After a morning of packing snacks, brushing hair, and locating lost folders, the kids were finally on the bus. The door had barely closed when my phone started ringing. "Were you watching the news this morning? You need to go out and buy Lean In, for yourself and for your daughters."
Without having the chance to read Sandberg's book, Lean In: Women, Work, and the Will to Lead, I quickly perused my "go-to" news sites. “A truly equal world would be one where women ran half our countries and men ran half our homes,” writes Sandberg. She says that women are being overlooked for positions due to poor negotiating shills and a lack of confidence. She feels women are responsible for why men dominate at the highest levels of corporate and political leadership. Sandberg believes one of the main reasons women don't "lean in" is because of children and family, even if the woman does not have children yet. This causes them to look for flexible positions which will provide reduced responsibilities in preparation for the future.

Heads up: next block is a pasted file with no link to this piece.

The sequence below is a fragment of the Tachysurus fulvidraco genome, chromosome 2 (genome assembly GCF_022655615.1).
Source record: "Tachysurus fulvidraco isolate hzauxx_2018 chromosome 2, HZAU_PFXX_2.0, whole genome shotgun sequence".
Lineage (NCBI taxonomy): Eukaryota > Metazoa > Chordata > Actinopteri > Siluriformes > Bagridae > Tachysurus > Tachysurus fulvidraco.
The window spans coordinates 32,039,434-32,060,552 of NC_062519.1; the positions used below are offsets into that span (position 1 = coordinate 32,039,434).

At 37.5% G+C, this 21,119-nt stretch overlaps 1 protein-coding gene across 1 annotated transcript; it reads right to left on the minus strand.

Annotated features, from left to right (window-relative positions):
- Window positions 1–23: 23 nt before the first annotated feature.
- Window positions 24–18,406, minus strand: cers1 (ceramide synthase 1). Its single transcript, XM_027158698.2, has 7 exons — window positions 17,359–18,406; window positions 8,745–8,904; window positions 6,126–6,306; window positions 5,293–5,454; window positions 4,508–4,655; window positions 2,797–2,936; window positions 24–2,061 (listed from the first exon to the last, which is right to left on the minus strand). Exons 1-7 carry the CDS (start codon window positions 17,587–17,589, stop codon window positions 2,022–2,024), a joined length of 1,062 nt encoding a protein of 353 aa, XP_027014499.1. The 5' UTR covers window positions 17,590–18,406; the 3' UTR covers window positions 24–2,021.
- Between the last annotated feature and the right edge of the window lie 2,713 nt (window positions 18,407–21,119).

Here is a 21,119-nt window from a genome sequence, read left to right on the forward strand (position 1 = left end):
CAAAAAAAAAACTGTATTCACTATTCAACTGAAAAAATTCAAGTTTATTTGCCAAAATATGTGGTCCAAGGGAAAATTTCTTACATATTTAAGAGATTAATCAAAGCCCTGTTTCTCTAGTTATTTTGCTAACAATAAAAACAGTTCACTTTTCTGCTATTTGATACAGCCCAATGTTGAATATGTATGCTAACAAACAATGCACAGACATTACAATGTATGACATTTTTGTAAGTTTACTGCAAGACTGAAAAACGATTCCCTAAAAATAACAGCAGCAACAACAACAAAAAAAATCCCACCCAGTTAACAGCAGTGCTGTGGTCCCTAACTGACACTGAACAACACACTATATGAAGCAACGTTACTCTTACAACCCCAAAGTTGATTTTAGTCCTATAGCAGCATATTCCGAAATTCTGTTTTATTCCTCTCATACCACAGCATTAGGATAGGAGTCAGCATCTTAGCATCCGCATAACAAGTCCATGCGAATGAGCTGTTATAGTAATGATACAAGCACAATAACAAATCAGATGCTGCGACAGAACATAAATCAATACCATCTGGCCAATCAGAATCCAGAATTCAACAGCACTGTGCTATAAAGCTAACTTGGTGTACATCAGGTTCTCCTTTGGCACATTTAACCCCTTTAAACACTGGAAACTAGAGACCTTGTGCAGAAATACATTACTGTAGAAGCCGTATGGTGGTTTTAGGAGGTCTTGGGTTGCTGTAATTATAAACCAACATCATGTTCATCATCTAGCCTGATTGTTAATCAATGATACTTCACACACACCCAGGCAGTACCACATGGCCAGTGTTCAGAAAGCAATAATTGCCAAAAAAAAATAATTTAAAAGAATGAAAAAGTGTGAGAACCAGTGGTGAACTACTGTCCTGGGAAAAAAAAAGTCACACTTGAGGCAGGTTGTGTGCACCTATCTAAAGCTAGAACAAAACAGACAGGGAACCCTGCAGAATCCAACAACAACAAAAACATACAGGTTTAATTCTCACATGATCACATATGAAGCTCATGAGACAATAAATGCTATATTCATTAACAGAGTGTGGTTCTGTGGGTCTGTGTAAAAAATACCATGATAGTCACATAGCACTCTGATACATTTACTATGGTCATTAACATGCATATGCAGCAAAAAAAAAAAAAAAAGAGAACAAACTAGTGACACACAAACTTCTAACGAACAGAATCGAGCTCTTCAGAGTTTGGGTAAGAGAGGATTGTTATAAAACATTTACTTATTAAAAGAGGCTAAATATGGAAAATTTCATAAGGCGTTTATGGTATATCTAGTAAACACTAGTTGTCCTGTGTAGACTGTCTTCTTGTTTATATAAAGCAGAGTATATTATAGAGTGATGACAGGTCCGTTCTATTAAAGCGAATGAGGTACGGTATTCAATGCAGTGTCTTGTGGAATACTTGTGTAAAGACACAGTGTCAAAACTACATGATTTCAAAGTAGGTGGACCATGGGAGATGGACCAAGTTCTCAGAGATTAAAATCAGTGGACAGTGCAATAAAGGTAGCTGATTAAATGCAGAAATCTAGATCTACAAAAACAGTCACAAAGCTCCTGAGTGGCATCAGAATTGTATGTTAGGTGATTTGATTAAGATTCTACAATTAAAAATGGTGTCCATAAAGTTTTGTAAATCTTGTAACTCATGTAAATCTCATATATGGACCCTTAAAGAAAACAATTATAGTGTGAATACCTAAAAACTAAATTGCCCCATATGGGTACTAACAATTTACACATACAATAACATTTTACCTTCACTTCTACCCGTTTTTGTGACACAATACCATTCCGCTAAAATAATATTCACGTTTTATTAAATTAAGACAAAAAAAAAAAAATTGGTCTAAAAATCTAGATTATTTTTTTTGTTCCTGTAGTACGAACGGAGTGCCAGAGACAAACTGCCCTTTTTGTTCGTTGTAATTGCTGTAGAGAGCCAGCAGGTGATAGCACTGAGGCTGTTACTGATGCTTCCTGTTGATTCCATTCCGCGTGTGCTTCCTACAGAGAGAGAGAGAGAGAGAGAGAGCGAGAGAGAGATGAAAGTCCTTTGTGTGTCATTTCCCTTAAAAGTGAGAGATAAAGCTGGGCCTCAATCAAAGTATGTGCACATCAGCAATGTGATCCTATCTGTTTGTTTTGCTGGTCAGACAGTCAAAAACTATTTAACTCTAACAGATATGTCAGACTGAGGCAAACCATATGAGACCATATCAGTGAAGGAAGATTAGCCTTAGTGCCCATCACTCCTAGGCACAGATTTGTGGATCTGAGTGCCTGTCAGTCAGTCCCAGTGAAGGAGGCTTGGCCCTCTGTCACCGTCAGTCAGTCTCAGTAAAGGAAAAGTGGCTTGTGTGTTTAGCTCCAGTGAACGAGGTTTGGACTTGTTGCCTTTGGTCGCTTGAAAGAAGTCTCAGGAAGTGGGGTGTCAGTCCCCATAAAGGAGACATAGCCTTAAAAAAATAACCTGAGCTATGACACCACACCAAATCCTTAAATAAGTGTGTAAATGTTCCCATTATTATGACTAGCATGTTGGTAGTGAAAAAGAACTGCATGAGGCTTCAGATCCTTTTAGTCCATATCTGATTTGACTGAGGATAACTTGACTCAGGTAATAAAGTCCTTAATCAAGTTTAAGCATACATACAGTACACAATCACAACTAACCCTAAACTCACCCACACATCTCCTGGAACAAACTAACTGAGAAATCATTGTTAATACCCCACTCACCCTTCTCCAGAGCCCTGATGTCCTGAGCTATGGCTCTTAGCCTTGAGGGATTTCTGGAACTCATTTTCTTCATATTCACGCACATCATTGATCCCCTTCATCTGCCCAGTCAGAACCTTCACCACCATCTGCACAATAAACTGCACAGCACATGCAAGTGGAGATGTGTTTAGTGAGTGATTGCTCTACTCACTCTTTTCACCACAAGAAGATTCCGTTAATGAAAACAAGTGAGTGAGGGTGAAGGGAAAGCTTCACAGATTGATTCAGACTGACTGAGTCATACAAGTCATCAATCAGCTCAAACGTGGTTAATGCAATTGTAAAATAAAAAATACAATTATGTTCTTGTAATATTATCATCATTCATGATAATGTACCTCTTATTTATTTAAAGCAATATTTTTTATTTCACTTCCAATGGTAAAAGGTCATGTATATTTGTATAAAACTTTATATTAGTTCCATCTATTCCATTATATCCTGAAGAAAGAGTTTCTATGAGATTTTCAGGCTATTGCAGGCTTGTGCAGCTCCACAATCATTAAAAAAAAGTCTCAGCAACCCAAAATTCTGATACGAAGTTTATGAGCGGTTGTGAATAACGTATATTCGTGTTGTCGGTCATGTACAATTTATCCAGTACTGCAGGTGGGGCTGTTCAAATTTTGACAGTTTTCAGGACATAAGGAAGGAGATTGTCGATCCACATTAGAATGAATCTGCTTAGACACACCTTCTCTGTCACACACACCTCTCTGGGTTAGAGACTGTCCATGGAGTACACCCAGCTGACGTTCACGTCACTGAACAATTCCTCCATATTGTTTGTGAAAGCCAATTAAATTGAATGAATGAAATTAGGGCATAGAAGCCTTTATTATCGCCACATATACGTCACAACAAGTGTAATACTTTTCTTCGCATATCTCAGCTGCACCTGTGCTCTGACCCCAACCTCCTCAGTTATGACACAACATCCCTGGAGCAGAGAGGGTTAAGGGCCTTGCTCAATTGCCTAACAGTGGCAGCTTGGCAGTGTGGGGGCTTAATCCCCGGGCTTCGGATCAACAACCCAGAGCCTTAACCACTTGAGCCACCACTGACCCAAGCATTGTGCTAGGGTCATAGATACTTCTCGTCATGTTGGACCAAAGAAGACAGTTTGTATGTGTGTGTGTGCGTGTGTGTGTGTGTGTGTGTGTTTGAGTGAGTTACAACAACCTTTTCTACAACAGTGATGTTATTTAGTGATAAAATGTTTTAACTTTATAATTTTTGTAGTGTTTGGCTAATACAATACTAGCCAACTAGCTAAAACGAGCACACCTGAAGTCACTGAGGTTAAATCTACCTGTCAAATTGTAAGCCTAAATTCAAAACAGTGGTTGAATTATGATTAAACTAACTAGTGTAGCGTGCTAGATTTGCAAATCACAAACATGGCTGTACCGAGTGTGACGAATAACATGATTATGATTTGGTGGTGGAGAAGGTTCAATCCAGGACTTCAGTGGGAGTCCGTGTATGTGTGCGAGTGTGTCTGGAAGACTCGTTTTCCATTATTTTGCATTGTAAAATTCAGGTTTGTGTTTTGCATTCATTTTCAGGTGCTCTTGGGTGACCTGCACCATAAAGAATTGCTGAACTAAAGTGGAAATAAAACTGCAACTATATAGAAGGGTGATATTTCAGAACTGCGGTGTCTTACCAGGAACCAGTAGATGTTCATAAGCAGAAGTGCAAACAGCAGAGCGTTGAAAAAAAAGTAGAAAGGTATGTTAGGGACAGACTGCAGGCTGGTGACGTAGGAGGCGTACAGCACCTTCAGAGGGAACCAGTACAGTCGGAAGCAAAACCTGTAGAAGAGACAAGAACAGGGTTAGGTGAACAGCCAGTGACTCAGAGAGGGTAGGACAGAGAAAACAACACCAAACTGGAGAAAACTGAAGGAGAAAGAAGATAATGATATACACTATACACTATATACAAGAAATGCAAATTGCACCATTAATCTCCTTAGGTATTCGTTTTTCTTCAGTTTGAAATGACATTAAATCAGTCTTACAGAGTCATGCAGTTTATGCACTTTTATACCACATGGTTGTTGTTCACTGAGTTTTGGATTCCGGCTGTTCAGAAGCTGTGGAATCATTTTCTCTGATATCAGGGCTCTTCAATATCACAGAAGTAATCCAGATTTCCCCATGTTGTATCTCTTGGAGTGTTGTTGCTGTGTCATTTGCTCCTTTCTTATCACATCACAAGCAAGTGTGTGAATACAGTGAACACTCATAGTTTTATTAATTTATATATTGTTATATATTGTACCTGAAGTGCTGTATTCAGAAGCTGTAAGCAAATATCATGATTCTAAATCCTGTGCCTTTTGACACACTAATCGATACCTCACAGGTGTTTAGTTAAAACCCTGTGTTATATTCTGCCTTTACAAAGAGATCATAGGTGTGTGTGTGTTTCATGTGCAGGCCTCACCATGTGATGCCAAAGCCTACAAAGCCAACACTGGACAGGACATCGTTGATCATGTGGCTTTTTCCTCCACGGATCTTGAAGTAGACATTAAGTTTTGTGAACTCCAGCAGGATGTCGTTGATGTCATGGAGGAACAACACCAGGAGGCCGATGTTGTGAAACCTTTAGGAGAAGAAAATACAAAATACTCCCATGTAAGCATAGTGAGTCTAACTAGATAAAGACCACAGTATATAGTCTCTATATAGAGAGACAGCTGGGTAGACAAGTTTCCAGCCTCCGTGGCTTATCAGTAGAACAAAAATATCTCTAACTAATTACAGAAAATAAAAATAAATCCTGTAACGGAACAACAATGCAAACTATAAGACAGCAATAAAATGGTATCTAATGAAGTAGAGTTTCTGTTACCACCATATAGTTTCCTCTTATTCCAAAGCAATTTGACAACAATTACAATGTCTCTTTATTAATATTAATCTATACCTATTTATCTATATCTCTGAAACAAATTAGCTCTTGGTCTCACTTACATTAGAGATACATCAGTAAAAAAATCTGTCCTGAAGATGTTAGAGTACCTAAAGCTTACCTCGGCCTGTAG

Sandberg's intention is to encourage people to lean in to overcome obstacles to achieve a goal. When I received Josie's diagnoses I leaned in to my computer screen to do as much research as I could so that I could be her best advocate. Bedrest, pre-term labor, and parenting a micro-preemie caused me to lean in to the uncertainty and fear that came with not knowing what the next day would bring. I lean in as far as I can reach as I stand my ground when dealing with editors. I have learned that the more I lean in, the more others start leaning in with me.
How do you lean in?